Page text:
Last week as I was watching the national title game, I was beginning to wonder if Manti Te’o even existed, considering the way that the Alabama offense ran the ball at will with Lacy and Yeldon, but now our focus is shifted, considerably. With the feeding frenzy ensuing from the girlfriend hoax and lengthy Deadspin article that surfaced today (1-16), I still don’t fully understand what is going on, but let’s give it a shot anyway….I don’t want to sound like a conspiracy theorist. I am just posing serious questions I have concerning the material that has been presented thus far by sports journalists and popular media. Whatever is going on, this is an incredibly bizarre turn of events. I didn’t think the elite tier of college football this postseason could have more bizarre moments, considering Johnny Football’s idiotic and careless use of social media and Musberger’s comical infatuation with A.J. McCarron’s girlfriend (who I am pretty sure is real). Jokes aside, here are some thoughts:
**1. **The Two Options for Te’o
As much as I respected Te’o’s play these past few years at Notre Dame, his remaining options for his image are grim. If this indeed was a true hoax, then I am sorry to say that Te’o is completely incompetent. The guy seems with it, and is a successful/savvy football player at a prestigious university in Notre Dame. If you told me that the not-so-bright, dumb jock linebacker at your high school fell for this hoax, I might believe you. But Te’o seems fairly competent to me at least. He doesn’t seem like a dumb jock. Our other option, of course, is much worse. If Te’o somehow knew about this hoax, then this is major damage to his character and public image. So he is either labeled (I can leave you to be the judge to which is fitting or fair, or if either of them are!) extraordinarily naïve or a twisted individual. I am praying for the former.
**2. **Matt Masifilo’s tweet
Earlier today, former Stanford football player Matt Masifilo tweeted concerning the matter:
“Got to believe Te’o was the victim here. He would always ask us if we knew his mystery girl after we’d “play them….”
Not to be too judgmental, but really? You’re telling me that Te’o eventually got into a relationship that he called “the love of his life” (3:50 in this interview: http://www.youtube.com/watch?v=QF21-7PdqO8) yet asked players from another team repeatedly if they even KNEW his to-be girlfriend? This does not seem logically coherent to me in the least bit. But then again, if Te’o is an “innocent” victim due to his naiveté here, I guess it doesn’t have to make sense to me, does it? In order for this to be a hoax against Te’o, a remarkable amount of naiveté is required on his part…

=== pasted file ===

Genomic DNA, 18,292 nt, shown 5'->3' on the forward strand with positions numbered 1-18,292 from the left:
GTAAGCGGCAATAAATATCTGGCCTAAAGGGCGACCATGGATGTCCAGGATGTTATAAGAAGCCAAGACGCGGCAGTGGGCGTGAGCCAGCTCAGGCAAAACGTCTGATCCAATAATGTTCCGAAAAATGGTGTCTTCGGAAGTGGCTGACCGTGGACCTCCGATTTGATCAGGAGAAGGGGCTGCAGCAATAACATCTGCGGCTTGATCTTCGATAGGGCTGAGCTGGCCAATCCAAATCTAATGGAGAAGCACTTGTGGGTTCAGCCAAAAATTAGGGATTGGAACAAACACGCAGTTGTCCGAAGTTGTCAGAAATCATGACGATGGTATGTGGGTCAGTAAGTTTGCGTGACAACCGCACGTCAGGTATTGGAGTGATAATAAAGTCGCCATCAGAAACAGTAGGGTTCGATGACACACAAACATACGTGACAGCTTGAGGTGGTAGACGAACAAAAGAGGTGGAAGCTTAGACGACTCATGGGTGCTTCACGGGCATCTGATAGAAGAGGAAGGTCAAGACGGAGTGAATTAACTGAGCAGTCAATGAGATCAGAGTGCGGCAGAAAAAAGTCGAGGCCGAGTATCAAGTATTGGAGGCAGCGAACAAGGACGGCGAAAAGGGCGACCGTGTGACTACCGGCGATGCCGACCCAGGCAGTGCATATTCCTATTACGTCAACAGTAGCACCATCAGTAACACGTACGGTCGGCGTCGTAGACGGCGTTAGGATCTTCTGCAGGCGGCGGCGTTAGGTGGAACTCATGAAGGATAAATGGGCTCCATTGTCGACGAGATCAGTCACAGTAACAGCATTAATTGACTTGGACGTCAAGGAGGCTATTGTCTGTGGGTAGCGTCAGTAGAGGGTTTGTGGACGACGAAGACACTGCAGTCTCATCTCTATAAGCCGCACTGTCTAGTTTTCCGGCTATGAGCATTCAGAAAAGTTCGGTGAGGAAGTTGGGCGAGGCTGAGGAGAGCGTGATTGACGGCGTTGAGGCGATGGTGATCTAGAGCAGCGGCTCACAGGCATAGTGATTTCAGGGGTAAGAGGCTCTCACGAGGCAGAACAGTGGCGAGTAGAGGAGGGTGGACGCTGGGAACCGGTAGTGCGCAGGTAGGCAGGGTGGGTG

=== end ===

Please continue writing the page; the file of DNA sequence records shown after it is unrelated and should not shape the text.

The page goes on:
In this day and age, tons of people, especially young people, use skype/webcams for communication. ESPECIALLY couples in long distance relationships. Are you telling me that neither Te’o nor his girlfriend had access to a webcam or knew about Skype? Did Te’o just receive pictures of (what seems to be a somewhat random woman from Torrance, CA) and talk on the phone to a girl and think it was legit? I just don’t get it. If this was a true hoax, you have to think at some point Te’o would have asked this girl to have a conversation over webcam.
**4. **Te’o Claimed to have met Lennay Kekua in Person
Don’t jump the gun too fast here. Just because Te’o said he met the girl doesn’t make him “in on it”, but it is certainly an added question to the chaos. Perhaps Te’o said he had met her in person out of saving himself embarrassment over the fact that his relationship was a purely digital one? Even with the growing popularity of online dating and such, there certainly is still a stigma towards online relationships, especially for a Heisman contender…
All in all, I really hope Te’o is just naïve and the victim of a tasteless hoax by some very bored individuals that need to get a life. Again, the questions I have above are not to convince readers to think Te’o was behind this hoax or a pure victim, but rather just raise awareness to the specific questions that I (among many others) have concerning these events, which will hopefully be addressed in the days to come. There is one absolute truth to take away from this developing story, however: question everything. In the day and age that we live with the rapidity and veracity of the internet, so many opinions can spring up at an instant. Cynicism is not always appropriate, but sometimes it can certainly serve you well.